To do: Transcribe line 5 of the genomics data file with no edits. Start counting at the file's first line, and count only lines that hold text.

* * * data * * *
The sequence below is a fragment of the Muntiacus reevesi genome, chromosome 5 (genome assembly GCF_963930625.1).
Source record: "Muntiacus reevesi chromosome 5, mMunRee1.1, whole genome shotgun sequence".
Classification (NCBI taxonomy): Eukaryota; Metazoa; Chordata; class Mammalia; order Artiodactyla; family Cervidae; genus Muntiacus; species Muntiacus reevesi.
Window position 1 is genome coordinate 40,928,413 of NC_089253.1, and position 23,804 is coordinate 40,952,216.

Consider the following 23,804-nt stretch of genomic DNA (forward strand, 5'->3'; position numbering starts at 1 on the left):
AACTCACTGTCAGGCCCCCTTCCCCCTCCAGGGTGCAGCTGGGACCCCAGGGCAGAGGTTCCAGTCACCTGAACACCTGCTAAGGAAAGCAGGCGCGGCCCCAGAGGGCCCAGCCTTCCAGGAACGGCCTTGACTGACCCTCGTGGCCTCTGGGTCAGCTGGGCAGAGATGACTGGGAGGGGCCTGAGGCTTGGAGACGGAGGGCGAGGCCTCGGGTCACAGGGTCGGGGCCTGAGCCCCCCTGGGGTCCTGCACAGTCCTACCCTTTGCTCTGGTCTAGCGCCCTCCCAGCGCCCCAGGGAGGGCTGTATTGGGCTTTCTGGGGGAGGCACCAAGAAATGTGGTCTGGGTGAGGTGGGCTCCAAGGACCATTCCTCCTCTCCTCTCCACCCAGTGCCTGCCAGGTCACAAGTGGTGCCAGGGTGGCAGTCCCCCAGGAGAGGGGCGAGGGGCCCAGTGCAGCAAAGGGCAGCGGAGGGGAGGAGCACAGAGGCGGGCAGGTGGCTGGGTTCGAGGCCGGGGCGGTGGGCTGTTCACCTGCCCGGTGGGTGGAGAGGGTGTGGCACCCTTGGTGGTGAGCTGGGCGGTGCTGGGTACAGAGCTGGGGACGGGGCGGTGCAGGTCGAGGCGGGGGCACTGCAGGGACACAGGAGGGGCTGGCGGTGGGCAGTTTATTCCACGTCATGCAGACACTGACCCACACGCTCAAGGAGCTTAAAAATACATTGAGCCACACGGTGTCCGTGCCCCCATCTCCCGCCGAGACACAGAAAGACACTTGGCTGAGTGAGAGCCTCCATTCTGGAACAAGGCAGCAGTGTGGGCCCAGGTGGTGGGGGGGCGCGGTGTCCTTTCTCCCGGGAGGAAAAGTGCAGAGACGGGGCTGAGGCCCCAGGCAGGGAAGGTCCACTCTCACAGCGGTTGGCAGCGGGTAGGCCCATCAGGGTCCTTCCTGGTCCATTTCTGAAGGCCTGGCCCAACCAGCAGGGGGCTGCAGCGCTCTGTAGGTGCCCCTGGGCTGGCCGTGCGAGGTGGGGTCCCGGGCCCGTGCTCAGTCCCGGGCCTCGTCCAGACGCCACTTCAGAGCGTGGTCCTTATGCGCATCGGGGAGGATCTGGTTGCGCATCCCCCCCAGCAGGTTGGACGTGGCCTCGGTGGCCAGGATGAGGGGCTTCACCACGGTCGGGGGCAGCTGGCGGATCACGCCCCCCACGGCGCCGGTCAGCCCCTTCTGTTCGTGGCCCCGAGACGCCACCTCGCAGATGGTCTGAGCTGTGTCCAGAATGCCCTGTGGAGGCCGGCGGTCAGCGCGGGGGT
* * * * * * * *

Consider the following 23,804-nt stretch of genomic DNA (forward strand, 5'->3'; position numbering starts at 1 on the left):